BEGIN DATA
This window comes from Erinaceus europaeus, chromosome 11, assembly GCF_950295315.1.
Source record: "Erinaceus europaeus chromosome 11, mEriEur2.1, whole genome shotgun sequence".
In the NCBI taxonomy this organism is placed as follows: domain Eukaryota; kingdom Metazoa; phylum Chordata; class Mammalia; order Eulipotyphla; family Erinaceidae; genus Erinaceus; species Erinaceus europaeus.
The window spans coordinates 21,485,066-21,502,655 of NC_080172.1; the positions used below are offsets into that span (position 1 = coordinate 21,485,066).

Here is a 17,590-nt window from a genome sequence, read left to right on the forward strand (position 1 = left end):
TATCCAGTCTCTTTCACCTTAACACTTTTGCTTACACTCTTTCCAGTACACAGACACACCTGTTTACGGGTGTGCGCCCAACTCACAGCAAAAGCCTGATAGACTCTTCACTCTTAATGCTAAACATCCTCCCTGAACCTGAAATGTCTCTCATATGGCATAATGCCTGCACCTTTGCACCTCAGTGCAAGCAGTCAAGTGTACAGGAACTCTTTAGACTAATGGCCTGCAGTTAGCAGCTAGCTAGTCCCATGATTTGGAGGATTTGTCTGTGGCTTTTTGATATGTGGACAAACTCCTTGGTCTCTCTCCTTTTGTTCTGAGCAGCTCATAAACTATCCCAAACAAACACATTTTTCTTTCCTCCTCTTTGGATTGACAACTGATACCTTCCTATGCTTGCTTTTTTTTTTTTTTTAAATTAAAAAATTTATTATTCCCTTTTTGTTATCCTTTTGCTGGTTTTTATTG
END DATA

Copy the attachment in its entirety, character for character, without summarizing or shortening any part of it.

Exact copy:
This window comes from Erinaceus europaeus, chromosome 11, assembly GCF_950295315.1.
Source record: "Erinaceus europaeus chromosome 11, mEriEur2.1, whole genome shotgun sequence".
In the NCBI taxonomy this organism is placed as follows: domain Eukaryota; kingdom Metazoa; phylum Chordata; class Mammalia; order Eulipotyphla; family Erinaceidae; genus Erinaceus; species Erinaceus europaeus.
The window spans coordinates 21,485,066-21,502,655 of NC_080172.1; the positions used below are offsets into that span (position 1 = coordinate 21,485,066).

Here is a 17,590-nt window from a genome sequence, read left to right on the forward strand (position 1 = left end):
TATCCAGTCTCTTTCACCTTAACACTTTTGCTTACACTCTTTCCAGTACACAGACACACCTGTTTACGGGTGTGCGCCCAACTCACAGCAAAAGCCTGATAGACTCTTCACTCTTAATGCTAAACATCCTCCCTGAACCTGAAATGTCTCTCATATGGCATAATGCCTGCACCTTTGCACCTCAGTGCAAGCAGTCAAGTGTACAGGAACTCTTTAGACTAATGGCCTGCAGTTAGCAGCTAGCTAGTCCCATGATTTGGAGGATTTGTCTGTGGCTTTTTGATATGTGGACAAACTCCTTGGTCTCTCTCCTTTTGTTCTGAGCAGCTCATAAACTATCCCAAACAAACACATTTTTCTTTCCTCCTCTTTGGATTGACAACTGATACCTTCCTATGCTTGCTTTTTTTTTTTTTTTAAATTAAAAAATTTATTATTCCCTTTTTGTTATCCTTTTGCTGGTTTTTATTG